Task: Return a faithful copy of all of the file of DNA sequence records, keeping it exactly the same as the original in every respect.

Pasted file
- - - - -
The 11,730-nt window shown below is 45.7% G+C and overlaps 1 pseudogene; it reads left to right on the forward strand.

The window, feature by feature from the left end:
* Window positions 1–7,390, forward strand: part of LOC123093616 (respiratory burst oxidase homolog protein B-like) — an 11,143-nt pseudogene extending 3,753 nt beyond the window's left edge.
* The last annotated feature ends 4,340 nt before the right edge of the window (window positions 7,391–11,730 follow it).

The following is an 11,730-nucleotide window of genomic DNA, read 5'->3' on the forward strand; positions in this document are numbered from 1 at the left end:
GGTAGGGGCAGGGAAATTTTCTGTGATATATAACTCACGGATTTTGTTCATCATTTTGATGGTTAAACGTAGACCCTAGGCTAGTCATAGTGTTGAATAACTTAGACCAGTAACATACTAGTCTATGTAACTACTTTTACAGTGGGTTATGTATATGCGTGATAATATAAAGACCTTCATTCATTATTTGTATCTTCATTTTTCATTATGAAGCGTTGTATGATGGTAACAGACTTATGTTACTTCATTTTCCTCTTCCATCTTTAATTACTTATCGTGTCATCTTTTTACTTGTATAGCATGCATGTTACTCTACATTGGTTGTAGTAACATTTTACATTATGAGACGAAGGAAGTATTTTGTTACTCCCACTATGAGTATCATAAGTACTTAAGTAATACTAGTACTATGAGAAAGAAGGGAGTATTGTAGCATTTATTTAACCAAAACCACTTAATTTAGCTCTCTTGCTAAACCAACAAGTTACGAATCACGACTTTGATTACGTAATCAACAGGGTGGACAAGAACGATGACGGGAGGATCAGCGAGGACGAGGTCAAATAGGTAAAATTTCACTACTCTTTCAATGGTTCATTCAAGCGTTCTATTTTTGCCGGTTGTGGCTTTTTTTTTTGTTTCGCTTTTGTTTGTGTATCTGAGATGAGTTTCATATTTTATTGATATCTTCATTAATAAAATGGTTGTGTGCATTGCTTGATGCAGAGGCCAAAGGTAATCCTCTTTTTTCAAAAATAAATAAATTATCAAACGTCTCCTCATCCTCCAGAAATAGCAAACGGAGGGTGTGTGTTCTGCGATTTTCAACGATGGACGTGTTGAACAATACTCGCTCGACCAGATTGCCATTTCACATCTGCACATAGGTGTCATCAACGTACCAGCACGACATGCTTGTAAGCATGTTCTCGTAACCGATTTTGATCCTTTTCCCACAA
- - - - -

The 11,730-nt window shown below is 45.7% G+C and overlaps 1 pseudogene; it reads left to right on the forward strand.

The window, feature by feature from the left end:
* Window positions 1–7,390, forward strand: part of LOC123093616 (respiratory burst oxidase homolog protein B-like) — an 11,143-nt pseudogene extending 3,753 nt beyond the window's left edge.
* The last annotated feature ends 4,340 nt before the right edge of the window (window positions 7,391–11,730 follow it).

The following is an 11,730-nucleotide window of genomic DNA, read 5'->3' on the forward strand; positions in this document are numbered from 1 at the left end:
GGTAGGGGCAGGGAAATTTTCTGTGATATATAACTCACGGATTTTGTTCATCATTTTGATGGTTAAACGTAGACCCTAGGCTAGTCATAGTGTTGAATAACTTAGACCAGTAACATACTAGTCTATGTAACTACTTTTACAGTGGGTTATGTATATGCGTGATAATATAAAGACCTTCATTCATTATTTGTATCTTCATTTTTCATTATGAAGCGTTGTATGATGGTAACAGACTTATGTTACTTCATTTTCCTCTTCCATCTTTAATTACTTATCGTGTCATCTTTTTACTTGTATAGCATGCATGTTACTCTACATTGGTTGTAGTAACATTTTACATTATGAGACGAAGGAAGTATTTTGTTACTCCCACTATGAGTATCATAAGTACTTAAGTAATACTAGTACTATGAGAAAGAAGGGAGTATTGTAGCATTTATTTAACCAAAACCACTTAATTTAGCTCTCTTGCTAAACCAACAAGTTACGAATCACGACTTTGATTACGTAATCAACAGGGTGGACAAGAACGATGACGGGAGGATCAGCGAGGACGAGGTCAAATAGGTAAAATTTCACTACTCTTTCAATGGTTCATTCAAGCGTTCTATTTTTGCCGGTTGTGGCTTTTTTTTTTGTTTCGCTTTTGTTTGTGTATCTGAGATGAGTTTCATATTTTATTGATATCTTCATTAATAAAATGGTTGTGTGCATTGCTTGATGCAGAGGCCAAAGGTAATCCTCTTTTTTCAAAAATAAATAAATTATCAAACGTCTCCTCATCCTCCAGAAATAGCAAACGGAGGGTGTGTGTTCTGCGATTTTCAACGATGGACGTGTTGAACAATACTCGCTCGACCAGATTGCCATTTCACATCTGCACATAGGTGTCATCAACGTACCAGCACGACATGCTTGTAAGCATGTTCTCGTAACCGATTTTGATCCTTTTCCCACAA